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Parshas Bo

Redemption-sensitive

The duration of the stay of the Children of Israel in Egypt had been 430 years. At the end of the 430 years, on precisely that day, all the hosts of God went out from Egypt. (Shemos 12:40)

So ended Golus Mitzrayim, the Egyptian Exile. In truth, they had only been in Egypt for 210 out of the 430 years, and only 116 of the 210 years had been in slavery, but we get the message: after 430 years, the 430-year exile had finally come to an end.

Actually, God had only told Avraham about 400 years in exile: He said to Avram, “Know that your descendants will be strangers in a land that is not theirs, and [the host nation] will enslave them, and afflict them for 400 years.” (Bereishis 15:13)

But then again, what’s an extra 30 years after 400? At least they had a relatively precise date by which to determine the length of the exile, and therefore, the redemption as well. If they had kept track of time, they could have figured out that the redemption was at hand, and expect it. Well, not really, as Rashi explains. In fact, even we have to be told the starting point of the 430 years, since we all know that the Jewish people only stayed in Egypt for only 210 years, 190 years short of what was foretold to Avraham Avinu. Who would have thought that the clock began ticking from the birth of Yitzchak? No wonder four-fifths chose to stay behind in Egypt, and didn’t believe the redemption was actually at hand.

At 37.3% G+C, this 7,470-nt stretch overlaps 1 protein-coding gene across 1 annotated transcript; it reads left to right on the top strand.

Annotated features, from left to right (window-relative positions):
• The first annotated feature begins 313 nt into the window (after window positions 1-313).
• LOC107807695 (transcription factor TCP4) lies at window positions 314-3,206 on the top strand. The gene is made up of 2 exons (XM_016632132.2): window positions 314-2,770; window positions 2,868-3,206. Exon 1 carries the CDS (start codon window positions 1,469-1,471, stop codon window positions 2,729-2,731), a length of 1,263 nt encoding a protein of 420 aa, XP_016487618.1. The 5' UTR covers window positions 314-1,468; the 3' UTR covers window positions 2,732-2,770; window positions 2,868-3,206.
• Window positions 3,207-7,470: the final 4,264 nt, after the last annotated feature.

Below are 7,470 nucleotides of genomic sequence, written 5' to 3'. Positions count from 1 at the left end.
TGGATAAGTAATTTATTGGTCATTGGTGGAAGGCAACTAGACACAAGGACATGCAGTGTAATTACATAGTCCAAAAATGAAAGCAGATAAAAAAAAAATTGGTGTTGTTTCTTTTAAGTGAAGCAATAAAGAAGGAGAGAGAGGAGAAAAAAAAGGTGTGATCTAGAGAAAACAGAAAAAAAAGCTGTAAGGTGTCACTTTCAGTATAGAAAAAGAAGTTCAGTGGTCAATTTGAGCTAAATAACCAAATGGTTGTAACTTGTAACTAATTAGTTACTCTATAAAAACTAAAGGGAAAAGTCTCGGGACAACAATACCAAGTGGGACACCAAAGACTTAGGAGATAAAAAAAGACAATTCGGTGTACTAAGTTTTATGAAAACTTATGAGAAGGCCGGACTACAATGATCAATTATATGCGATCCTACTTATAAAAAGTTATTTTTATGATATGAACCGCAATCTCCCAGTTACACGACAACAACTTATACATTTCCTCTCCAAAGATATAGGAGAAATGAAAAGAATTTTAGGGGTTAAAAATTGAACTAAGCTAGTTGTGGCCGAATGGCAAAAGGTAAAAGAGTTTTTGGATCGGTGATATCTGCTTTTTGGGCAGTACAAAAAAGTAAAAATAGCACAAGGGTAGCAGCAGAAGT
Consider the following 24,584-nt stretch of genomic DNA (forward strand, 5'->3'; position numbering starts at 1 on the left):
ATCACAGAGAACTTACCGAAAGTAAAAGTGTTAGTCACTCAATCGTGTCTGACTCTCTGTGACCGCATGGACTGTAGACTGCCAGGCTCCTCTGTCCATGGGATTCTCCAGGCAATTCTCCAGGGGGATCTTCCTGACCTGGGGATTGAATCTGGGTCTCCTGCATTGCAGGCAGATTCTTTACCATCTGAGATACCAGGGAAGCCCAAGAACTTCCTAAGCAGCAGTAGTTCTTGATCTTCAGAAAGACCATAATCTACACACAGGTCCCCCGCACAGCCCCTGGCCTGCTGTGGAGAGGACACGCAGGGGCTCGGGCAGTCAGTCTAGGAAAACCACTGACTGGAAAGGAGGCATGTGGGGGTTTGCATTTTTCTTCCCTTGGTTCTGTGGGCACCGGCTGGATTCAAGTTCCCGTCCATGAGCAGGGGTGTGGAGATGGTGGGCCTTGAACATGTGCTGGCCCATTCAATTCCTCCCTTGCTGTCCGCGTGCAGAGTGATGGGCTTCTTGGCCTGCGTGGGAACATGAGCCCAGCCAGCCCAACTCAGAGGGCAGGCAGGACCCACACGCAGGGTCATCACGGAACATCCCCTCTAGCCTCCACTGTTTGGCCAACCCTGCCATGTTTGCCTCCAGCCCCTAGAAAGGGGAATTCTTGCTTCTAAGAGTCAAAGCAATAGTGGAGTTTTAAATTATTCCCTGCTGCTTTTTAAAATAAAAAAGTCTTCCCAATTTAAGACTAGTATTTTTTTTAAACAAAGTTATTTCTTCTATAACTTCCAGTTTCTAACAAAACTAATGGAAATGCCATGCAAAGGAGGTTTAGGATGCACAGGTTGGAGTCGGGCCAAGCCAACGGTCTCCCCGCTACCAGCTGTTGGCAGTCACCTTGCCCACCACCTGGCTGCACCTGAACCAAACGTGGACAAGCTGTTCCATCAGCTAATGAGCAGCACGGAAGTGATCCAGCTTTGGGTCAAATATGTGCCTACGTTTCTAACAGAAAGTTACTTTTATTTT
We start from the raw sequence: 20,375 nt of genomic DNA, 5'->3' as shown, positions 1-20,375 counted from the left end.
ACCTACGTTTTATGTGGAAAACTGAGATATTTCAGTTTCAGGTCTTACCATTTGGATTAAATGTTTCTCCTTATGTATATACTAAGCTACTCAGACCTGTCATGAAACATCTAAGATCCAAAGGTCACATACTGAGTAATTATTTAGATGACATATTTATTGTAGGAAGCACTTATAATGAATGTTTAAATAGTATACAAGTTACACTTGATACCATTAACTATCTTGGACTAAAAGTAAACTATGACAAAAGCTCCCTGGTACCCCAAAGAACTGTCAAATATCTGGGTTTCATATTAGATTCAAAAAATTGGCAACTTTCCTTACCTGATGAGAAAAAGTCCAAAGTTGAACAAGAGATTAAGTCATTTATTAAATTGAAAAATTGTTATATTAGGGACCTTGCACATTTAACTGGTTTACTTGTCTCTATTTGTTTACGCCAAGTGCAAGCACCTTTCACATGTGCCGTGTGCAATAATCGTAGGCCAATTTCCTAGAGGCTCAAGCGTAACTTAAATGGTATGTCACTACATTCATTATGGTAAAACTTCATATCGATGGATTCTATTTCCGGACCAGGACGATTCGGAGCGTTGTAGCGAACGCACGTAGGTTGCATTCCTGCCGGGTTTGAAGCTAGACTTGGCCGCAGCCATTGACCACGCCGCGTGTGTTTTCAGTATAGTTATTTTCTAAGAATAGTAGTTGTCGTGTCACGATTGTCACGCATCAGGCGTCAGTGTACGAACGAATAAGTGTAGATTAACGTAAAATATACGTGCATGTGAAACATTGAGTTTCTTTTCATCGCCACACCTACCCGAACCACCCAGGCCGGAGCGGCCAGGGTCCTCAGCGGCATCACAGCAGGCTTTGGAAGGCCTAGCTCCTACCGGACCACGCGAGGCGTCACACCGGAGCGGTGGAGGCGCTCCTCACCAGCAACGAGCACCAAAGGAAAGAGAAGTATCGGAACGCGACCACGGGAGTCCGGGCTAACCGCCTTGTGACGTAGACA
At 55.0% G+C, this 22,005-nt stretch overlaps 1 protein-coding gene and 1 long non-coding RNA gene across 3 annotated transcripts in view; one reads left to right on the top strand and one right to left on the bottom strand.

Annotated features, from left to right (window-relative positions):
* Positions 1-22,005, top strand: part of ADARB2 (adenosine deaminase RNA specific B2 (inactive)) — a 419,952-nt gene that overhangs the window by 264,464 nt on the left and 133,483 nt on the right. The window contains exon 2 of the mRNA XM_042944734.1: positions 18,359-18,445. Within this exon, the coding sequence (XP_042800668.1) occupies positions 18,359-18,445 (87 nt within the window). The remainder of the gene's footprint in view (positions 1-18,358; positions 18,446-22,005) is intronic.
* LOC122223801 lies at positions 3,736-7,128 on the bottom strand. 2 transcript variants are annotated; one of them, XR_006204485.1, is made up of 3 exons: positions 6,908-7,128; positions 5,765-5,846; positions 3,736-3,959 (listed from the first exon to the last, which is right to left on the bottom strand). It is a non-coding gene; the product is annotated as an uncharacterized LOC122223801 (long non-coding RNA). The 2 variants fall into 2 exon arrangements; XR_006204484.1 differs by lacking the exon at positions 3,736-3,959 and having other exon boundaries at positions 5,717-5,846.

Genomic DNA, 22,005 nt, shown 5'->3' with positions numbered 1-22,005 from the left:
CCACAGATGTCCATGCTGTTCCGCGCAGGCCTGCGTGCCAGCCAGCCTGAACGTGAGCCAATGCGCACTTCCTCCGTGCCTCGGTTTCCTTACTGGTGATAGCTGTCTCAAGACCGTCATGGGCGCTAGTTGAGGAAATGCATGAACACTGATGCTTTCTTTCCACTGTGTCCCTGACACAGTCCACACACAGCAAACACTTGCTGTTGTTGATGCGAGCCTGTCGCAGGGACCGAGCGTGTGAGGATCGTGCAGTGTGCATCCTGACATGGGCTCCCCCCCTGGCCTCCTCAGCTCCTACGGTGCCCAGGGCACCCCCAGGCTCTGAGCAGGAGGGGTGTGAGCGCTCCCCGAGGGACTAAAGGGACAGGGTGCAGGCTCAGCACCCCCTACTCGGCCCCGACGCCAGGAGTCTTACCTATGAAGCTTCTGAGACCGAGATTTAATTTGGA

Likewise with respect to the Babylonian Exile, for though there had also been a prophecy in terms of the length of the exile, 70 years in total, no one knew the correct starting point of the exile until it was over. This is, perhaps, the reason why so few Jews joined the battle. Even after victory was finally at hand, as the Megillah reports, a minority of Jews still didn’t support Mordechai and what he had done, perhaps, unsure, if victory also meant redemption.

And, as we say in the Shemonah Esrai with respect to the Chanukah miracle, only a handful of Jews went to war against the massive Greek army. True, the Midrash says that the Greek Exile also had a pre-destined end, this time of 180 years, but it also wasn’t so clear when the exile began, so it wasn’t so clear when it was supposed to end either. Even Mattisyahu had to be prompted into battle by Heaven, setting up the miracle.